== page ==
An extended talk about the FCC’s King of Kowloon Wall Exhibition and Hong Kong’s art scene with local curators
September’s FCC Wall Exhibition features the work of Tsang Tsou Choi, the legendary King of Kowloon who was an iconic figure in Hong Kong’s art world and unexpectedly passed away in 2007. His use of traditional (and not-so-traditional) Chinese characters became a common sight around the city, telling stories across walls, light posts, mailboxes, sidewalks, and other parts of public spaces.
Before his death, Willie Chung took it upon himself to learn more about the King of Kowloon and preserve his works as a part of his life’s mission, becoming the King’s caretaker for many years — right up until the last week before he passed away.
After the King passed away in 2007, Hong Kong’s art world pleaded with the local government to not wash away or paint over his works, insisting that his graffiti was a cultural icon. Over time, Chung accumulated the largest King of Kowloon collection in the world and has become committed to telling the King’s story.
Sitting down with FCC Journalist Board Member Joe Pan at a Club Lunch on September 11th, Chung talked about his journey as an artist trying to make sense of the King’s seemingly odd behaviour and artistic style.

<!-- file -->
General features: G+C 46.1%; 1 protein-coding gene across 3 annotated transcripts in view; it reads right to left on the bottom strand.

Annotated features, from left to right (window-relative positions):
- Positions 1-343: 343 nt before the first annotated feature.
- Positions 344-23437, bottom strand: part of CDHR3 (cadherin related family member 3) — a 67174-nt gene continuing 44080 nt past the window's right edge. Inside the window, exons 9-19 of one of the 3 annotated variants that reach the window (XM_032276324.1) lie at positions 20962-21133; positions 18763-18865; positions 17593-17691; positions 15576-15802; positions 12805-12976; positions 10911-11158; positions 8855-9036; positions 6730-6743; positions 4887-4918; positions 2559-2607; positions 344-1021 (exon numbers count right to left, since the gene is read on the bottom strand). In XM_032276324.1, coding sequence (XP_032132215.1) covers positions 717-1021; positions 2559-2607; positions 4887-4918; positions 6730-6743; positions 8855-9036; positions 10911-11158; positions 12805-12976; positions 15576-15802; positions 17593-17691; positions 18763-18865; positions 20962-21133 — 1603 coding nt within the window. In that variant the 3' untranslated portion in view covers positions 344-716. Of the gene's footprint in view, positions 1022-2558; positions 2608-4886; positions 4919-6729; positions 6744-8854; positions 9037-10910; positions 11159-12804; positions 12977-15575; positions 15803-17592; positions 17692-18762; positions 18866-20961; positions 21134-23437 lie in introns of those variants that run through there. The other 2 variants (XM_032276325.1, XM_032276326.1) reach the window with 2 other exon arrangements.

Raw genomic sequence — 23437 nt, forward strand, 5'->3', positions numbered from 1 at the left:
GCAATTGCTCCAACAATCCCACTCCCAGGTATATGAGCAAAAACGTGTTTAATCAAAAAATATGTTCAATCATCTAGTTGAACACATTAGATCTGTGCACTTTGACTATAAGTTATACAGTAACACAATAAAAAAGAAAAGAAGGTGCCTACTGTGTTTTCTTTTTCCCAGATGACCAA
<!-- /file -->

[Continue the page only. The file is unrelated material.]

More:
“Many of us, including myself, didn’t fully appreciate or understand his actions and his artworks in the past,” Chung said. “I am quite sure, even up to this moment right now, a lot of people still don’t understand what he was writing.”
Through his relationship with the King of Kowloon, Chung was able to author five books about the legendary artist and has also created workshops and exhibitions dedicated to educating others, especially the younger generation.
“They asked me why I think I need to create a lot of workshops, why it’s so important. Because, I would like to tell the whole story of what I know about Uncle Choi to the new generation,” he said.
In order to broaden the scope of the talk, Chung’s colleague Hilary Wong also joined the panel to share her views on Hong Kong’s art scene and the evolving role of curators. To her, curators have an important role in promoting the work of growing artists and after the year 2000, they have shifted their focus from fine art to contemporary art.
In line with local curators’ modern preference for contemporary art, Wong also explained how the city can increase its prominence as a global art hub. She believes that highlighting local artists is key.
“We have more focus on local artists. Every place in the world, when the art fairs come in, local artists will be recognized,” Wong said.
She also highlighted future projects that include experimental learning, the artistic work of students in STEAM (Science, Technology, Engineering, Art, and Math), digital art, and even the works of Leonardo Da Vinci. She also mentioned new programs for children that break away from the traditional classroom setting for a more involved learning experience.
“This center will be a new approach for learning, entertainment learning,” she said. “So we hope to teach the students through playing, not very traditional learning centers. It’s a museum-like setting.”
Circling back to the King of Kowloon, moderator Joe Pan was curious about where exactly one could find the famed graffiti in Hong Kong. Both Chung and Wong said a list would be coming out soon, but not just yet.
“We can tell you that there are more than thirty works out in the public, but they’re hiding!” Wong said.
Watch the full talk on our YouTube channel below: